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One of my pet peeves are people who believe in the literal meaning of almost anything. The argument is that people know what the words mean so there is no excuse for not understanding the clear and obvious meaning of whatever. Where I live the Bible and the Constitution are the most common items where this belief holds sway.  But it can hold true on other topics and areas too.

Just recently, a person used this argument on me in regards to the U S. Constitution. What follows is what I said to this person, in a slightly more organized and cleaned up (grammar and spelling, not what you are thinking) version of that response.

 

DictionaryYes, words do have meanings. However, when those words are applied to specific situations, fuzziness results. For those interested in science, consider it sort of a reverse quantum effect where instead of becoming more defined when measured or looked at, as happens with atomic particles, words become less defined and more fuzzy.

To illustrate this, let’s take a non-political, non-religious, and, hopefully, non-controversial example – colors. Haven’t most of us at some point disagreed with someone on the color of some object?  Is that dress red or pink, or is that car black or grey or Color testspossibly dark green. Some of you may have, at one time or another, looked at one of those  color perception tests where they lay out a large array of color circles– say blue on one end and green on the other with small differences going on in between. At what point do you say this circle is blue green, or that one green?  Yes, people can agree on the definitions of words, on the definitions of colors, but once you start applying that definition to what people are looking at, disagreements come about.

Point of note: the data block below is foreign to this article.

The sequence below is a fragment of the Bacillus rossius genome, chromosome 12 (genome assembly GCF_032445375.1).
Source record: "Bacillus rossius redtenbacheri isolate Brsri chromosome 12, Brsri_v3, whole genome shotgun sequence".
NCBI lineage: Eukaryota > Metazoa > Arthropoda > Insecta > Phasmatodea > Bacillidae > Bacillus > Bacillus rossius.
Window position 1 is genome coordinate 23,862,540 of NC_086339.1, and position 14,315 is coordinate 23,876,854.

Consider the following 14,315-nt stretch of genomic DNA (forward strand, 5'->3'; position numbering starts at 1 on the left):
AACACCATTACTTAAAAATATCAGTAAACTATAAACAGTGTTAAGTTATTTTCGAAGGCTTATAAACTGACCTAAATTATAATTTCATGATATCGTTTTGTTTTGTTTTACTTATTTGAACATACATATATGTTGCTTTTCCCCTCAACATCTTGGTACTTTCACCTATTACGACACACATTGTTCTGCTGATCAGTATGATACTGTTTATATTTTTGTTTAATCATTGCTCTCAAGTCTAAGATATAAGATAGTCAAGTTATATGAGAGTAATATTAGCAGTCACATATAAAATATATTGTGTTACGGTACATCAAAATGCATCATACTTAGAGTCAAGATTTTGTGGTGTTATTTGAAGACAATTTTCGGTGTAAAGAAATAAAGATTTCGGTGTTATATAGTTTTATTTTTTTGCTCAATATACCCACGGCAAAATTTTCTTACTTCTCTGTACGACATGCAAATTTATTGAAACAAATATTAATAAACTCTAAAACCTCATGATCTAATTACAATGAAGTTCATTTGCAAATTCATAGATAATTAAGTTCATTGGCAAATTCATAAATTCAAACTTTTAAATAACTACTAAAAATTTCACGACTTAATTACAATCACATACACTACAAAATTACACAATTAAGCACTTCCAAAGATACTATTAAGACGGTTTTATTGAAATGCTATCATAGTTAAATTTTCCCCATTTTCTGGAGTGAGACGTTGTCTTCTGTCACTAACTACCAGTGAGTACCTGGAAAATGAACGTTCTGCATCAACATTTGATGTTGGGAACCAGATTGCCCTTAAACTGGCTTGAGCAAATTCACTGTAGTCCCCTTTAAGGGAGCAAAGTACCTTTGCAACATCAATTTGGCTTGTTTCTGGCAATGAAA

And that is the crux of the issue. Yes, people understand the dictionary definitions of words. But, in applying those definitions to the world and that understanding fuzzes.

It gets worse.

Words make sentences. Sentences make paragraphs. And paragraphs make pages.  Each rise in the number and ordering of words also increases the complexity of the meaning of those individual words since each word is modified and changed by the other words around it.   Because of this, when these masses of words are applied to the real world, greater fuzziness results.